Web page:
Calico is a widely used material that appears more often in our day to day lives than we would think. It is considered a good base for creativity due to its muted colours, which is why it is often used as canvas, for mock-up garments and many household accessories like curtains or furnishings.
How is Calico made?
This upholstery material is made from half-processed and unbleached cotton fibres in a plain-weave. This is where the lengthwise yards (the weft) pass over and under the crosswise yarns (the warp), alternating each row, to form the finished weave.
The process of making calico is essentially the same as cotton, however the material is finished before the cotton is fully processed. Textile mills ship in raw cotton in bales, which are then processed in stages.
First, they pull the fibres into a straight line and remove any impurities.
They then smooth out the fibres so that they can be spun to strengthen them.
Once strengthened the weaving of the calico can begin.
What is the origin of Calico?
The use of calico can be traced back to the 11th century, where it originated in Calicut in the southwest of India. This is the place where the name calico was derived from. During the 11th century, India was the biggest producer/exporter of cloth around the world, largely due to how cheap and easy the calico was to make there.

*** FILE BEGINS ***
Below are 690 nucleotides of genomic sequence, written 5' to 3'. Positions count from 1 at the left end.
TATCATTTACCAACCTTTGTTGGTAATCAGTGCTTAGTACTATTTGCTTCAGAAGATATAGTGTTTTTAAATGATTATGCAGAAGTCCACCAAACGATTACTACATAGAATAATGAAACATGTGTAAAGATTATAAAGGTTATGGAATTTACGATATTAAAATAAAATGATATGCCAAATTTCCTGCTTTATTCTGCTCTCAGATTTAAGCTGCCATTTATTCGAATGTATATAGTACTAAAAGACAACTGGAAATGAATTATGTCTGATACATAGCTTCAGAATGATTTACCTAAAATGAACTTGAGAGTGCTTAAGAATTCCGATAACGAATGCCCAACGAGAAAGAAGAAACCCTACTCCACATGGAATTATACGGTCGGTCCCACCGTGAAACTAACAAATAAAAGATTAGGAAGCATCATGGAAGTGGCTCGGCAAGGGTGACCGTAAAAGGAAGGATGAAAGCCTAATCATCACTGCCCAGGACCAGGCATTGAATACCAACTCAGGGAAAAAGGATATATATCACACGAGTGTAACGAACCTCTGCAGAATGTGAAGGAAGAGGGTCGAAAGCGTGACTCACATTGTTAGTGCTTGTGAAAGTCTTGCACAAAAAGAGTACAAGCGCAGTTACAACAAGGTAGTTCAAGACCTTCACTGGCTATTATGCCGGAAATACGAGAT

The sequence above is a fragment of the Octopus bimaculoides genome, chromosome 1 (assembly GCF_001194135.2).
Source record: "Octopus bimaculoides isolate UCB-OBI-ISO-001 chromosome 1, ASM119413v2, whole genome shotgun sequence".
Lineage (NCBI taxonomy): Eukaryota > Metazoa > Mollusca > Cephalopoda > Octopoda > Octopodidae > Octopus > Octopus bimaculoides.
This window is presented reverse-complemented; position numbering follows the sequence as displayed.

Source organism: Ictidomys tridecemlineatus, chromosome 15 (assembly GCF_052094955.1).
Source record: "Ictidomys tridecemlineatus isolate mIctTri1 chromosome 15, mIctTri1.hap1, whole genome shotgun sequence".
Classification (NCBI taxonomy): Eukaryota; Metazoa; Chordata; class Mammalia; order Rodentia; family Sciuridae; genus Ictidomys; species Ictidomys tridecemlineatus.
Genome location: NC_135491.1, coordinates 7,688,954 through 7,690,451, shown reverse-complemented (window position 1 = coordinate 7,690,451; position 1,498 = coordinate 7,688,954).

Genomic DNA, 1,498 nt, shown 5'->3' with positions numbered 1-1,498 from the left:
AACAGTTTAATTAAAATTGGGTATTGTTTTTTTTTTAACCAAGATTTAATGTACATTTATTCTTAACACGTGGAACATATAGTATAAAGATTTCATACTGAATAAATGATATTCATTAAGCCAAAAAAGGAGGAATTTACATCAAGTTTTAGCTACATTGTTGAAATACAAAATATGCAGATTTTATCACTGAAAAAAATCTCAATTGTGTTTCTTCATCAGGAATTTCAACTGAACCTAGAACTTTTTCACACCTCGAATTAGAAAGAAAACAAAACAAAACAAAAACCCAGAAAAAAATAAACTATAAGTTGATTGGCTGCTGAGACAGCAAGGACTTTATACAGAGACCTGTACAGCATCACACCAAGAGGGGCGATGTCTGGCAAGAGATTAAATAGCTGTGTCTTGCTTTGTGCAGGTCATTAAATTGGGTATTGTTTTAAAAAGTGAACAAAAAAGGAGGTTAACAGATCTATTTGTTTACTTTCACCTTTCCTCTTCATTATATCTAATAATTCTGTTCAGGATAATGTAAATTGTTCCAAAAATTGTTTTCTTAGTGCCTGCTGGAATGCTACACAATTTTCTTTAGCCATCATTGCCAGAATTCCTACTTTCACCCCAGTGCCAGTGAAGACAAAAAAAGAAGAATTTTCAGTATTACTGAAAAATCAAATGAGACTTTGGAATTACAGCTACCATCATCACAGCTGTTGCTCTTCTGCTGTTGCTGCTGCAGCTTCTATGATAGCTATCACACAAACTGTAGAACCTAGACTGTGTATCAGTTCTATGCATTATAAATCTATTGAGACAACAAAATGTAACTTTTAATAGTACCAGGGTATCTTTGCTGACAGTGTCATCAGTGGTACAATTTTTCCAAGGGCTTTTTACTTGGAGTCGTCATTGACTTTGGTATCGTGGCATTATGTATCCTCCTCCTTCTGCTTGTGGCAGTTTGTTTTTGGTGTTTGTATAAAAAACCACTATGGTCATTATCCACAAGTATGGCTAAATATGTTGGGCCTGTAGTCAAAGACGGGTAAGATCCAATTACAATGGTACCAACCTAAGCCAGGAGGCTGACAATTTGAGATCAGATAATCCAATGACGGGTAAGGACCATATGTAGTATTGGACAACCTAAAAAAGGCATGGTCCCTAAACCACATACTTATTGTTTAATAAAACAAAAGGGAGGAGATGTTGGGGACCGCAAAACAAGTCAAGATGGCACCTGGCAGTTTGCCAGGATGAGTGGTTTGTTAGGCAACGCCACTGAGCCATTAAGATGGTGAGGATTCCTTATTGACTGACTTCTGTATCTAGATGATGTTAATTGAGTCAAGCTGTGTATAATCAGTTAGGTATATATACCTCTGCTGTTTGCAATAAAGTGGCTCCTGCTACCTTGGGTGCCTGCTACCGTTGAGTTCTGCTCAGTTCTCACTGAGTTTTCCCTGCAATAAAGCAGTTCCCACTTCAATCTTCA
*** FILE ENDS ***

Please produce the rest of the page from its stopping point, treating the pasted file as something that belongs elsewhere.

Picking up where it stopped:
Now it is sourced from around the world and is available in a variety of weights.
What can I use calico for?
Calico material is extremely versatile, making its uses extensive due to the large variety of types ranging from soft and sheer to strong and coarse. This could be the perfect material for you by choosing the type of calico that best suits your project.
If you are thinking about making a garment, then calico would be the perfect material for your toile or mock-up. This is what designers make before the garment is made using their chosen material, by making these first with calico they can make sure the fit is right before cutting into their other fabric.
Often calico is used for items such as bags, aprons, curtains and furnishings because these items will see daily wear and tear so they need to be made with strong material that is durable. Calico is a blanket canvas that can be dyed and moulded so that it can be used for almost any clothing item or regular household items.
Calico is not the only form of unfinished cotton:
Muslin – a plain weave cotton fabric, but very light and fine.
Gauze – a very soft, fine fabric created with a very open, plain weave.
Canvas – a plain woven, very durable cotton fabric.
Cheesecloth – a loosely woven cotton which resembles gauze, and comes in seven grades from extra-fine to open weave.
These fabrics are all half processed cotton that can be used for a wide variety of projects and make the perfect muted base to many upholstery projects.